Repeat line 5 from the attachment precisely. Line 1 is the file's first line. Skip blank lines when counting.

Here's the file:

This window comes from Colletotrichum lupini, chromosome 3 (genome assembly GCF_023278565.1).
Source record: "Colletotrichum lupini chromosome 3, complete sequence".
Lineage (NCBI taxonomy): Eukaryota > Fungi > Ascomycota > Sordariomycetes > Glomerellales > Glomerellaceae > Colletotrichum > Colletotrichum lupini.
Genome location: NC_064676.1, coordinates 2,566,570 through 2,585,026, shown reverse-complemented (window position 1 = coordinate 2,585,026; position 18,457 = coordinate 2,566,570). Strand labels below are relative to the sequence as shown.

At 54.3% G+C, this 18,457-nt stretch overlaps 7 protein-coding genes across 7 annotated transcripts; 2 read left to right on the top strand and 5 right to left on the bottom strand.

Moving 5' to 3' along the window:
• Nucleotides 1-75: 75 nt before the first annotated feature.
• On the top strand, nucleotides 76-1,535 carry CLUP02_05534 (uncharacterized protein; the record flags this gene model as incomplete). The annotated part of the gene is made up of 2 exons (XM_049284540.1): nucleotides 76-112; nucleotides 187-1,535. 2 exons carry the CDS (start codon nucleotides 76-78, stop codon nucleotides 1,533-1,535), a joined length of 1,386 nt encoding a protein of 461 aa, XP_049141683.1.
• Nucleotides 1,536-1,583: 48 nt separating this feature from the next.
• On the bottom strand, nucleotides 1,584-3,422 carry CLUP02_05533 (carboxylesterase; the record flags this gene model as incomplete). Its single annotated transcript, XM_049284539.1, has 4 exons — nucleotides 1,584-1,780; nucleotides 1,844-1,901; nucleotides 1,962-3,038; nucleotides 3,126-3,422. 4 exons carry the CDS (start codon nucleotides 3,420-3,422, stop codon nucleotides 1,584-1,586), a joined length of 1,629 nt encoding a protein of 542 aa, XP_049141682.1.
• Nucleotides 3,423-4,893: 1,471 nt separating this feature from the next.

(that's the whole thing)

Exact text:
At 54.3% G+C, this 18,457-nt stretch overlaps 7 protein-coding genes across 7 annotated transcripts; 2 read left to right on the top strand and 5 right to left on the bottom strand.